YEARS AGO FOR AUG. 26


Today is Monday, Aug. 26, the 238th day of 2019. There are 127 days left in the year.

ASSOCIATED PRESS

On this date in:

1883: The island volcano Krakatoa begins cataclysmic eruptions, leading to a massive explosion the following day.

1910: Thomas Edison demonstrates for reporters an improved version of his Kinetophone, a device for showing a movie with synchronized sound.

1920: The 19th Amendment to the U.S. Constitution, guaranteeing American women’s right to vote, is certified in effect by Secretary of State Bainbridge Colby.

1944: French Gen. Charles de Gaulle braves the threat of German snipers as he leads a victory march in Paris, which has just been liberated by the Allies from Nazi occupation.

1957: The Soviet Union announces it has successfully tested an intercontinental ballistic missile.

1958: Alaskans go to the polls to overwhelmingly vote in favor of statehood.

1968: The Democratic National Convention opens in Chicago; the four-day event that resulted in the nomination of Hubert H. Humphrey for president is marked by a bloody police crackdown on antiwar protesters in the streets.

1974: Charles Lindbergh – the first man to fly solo, non-stop across the Atlantic – dies at his home in Hawaii at age 72.

2017: Hurricane Harvey spins into Texas, unloading extraordinary amounts of rain. (The hurricane killed nearly 70 people, damaged more than 300,000 structures and caused an estimated $125 billion in damage.)

VINDICATOR FILES

1994: State and Mahoning County officials and a consulting firm are recommending a $16 million, four-lane replacement for the Center Street Bridge.

Society National Bank launches a savings program for young clients that offers a model dinosaur to every child who opens a $10 account and up to 20 different models when subsequent deposits are made.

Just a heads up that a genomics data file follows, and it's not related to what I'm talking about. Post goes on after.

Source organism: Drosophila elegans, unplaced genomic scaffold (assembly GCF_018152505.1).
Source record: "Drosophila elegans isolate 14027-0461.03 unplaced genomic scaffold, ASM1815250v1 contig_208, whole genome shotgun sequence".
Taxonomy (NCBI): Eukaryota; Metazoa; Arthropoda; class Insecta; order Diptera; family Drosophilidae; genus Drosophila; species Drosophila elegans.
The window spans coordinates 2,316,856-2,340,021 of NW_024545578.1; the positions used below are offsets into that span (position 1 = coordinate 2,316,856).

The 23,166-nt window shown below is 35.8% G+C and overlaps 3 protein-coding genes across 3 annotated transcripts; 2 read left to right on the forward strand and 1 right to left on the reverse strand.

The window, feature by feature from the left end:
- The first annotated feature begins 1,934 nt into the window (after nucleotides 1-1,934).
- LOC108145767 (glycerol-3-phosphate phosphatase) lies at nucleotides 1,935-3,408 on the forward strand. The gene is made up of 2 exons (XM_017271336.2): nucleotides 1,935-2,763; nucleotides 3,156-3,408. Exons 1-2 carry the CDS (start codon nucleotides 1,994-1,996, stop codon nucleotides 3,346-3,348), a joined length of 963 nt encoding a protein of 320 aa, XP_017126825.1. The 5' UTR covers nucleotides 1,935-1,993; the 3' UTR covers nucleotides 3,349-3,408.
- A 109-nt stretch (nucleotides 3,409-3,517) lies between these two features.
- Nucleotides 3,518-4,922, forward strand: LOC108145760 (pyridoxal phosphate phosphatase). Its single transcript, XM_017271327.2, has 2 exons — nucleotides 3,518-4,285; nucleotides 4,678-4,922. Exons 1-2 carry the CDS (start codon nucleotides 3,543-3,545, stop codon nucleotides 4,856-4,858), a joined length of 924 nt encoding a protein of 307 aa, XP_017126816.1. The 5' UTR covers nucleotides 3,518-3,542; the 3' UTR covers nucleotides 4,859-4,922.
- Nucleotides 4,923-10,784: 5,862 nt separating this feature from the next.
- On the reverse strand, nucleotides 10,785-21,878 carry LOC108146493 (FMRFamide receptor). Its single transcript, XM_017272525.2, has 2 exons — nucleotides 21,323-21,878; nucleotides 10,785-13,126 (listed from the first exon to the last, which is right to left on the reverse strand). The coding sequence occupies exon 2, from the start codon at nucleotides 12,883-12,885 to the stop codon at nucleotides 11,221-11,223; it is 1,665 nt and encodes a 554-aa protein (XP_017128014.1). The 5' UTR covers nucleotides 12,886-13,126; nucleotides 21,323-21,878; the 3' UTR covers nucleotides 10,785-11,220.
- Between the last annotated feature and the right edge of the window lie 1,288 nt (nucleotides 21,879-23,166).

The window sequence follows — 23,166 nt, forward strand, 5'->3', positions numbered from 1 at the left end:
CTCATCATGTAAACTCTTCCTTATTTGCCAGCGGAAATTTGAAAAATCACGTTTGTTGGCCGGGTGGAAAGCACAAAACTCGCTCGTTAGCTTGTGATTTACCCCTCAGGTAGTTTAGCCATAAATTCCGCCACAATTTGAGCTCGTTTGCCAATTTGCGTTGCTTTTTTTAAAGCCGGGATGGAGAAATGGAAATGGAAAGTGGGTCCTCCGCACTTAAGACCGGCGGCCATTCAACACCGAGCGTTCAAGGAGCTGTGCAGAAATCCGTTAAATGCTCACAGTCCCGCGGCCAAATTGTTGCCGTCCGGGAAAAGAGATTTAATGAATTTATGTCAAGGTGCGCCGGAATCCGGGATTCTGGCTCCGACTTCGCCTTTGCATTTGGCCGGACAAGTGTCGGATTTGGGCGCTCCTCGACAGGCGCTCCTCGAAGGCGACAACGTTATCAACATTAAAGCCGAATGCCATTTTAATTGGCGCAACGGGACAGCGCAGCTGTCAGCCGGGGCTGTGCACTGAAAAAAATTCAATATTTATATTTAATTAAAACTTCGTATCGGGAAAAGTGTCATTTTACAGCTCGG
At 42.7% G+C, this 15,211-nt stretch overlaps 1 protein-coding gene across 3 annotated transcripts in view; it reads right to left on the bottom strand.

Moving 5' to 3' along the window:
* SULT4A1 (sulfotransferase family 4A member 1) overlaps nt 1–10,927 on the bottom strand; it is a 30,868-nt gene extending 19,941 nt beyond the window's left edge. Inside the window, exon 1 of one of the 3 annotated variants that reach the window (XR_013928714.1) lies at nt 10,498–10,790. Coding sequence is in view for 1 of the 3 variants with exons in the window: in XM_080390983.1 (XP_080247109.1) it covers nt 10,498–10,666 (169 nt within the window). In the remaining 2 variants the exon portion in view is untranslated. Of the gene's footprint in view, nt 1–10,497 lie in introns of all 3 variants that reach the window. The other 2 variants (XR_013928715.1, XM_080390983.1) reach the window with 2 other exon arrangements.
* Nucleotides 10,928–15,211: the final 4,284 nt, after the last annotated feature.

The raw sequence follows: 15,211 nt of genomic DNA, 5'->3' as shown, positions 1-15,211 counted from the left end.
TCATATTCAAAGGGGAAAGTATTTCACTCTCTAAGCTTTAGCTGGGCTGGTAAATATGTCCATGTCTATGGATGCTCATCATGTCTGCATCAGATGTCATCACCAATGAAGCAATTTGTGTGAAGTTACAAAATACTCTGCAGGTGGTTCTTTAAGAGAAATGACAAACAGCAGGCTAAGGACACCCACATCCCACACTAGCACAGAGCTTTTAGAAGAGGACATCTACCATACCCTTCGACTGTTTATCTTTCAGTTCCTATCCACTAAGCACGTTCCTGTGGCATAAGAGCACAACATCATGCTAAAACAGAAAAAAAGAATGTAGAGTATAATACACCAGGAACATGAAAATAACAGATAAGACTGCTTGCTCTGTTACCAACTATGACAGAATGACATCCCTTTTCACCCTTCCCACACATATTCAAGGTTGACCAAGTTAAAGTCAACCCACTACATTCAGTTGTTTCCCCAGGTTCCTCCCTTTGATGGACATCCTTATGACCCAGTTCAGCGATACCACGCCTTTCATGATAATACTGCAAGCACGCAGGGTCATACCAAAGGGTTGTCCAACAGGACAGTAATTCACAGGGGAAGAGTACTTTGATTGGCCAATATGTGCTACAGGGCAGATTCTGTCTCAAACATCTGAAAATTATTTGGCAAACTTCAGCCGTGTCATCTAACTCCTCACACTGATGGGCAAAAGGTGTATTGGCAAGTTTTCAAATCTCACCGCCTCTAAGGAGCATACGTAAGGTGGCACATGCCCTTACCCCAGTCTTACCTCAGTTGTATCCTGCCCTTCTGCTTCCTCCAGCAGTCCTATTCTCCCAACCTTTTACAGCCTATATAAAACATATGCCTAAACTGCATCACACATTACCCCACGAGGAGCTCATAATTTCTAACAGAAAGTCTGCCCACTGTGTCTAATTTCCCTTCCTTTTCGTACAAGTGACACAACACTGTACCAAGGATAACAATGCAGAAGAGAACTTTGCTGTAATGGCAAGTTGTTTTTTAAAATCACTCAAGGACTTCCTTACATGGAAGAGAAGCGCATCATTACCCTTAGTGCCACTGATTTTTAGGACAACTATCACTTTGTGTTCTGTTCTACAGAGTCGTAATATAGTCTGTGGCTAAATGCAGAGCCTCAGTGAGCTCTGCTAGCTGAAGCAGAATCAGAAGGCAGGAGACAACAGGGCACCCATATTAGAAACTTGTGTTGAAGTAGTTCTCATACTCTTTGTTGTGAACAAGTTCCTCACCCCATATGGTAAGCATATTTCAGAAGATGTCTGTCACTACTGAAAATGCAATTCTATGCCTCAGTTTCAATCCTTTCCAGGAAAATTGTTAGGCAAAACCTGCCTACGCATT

U.S. Appellate Judge Nathaniel Jones, who is active in the Cincinnati Youth Collaborative, accepts an invitation from Mayor Patrick Ungaro to come to Youngstown to explain how the collaborative works.

1979: Youngstown State University budgets $38.9 million for operations in the 1979-80 fiscal year, a jump of $3.1 million (8.8 percent) over the year just completed.

Only 26 of the 115 full-time Comprehensive Employment and Training Act workers in Warren have been assured of continued employment with the city when the federal government layoffs become effective Sept. 30.

C.W. Swank, executive vice president of the Ohio Farm Bureau Federation, says that gasohol, which will contain 10 percent grain alcohol, will be made available to area farmers through Landmark cooperative outlets in Cortland and Canfield.

1969: General Motors officials say that by 1995 the Lordstown plant will employ 10,000, which will make it the Mahoning Valley’s largest single employer.

The Youngstown Transit Co. says bus service will be dropped on Sundays and holidays and evening hours will be scaled back.

Mahoning County schools puts into service a 60-foot trailer equipped with 16 driver-simulation stations, which will test students’ reaction time and judgment to audio-visual situations.

1944: An auction that saw three pairs of nylons fetch $5,000 and a razor, $2,000, raises $575,000 from Al Koran Shrine conventioneers in Youngstown for war bonds. The goal was $500,000, enough to “buy a bomber.”

Three sons of Mrs. Nannie Little Lee of Forest Avenue and four sons of Mr. and Mrs. Frank Zitello of Salt Spring Road are serving in the armed forces.

Repaving of South State Street from Trumbull Hill to the Girard city limits will be delayed until spring.

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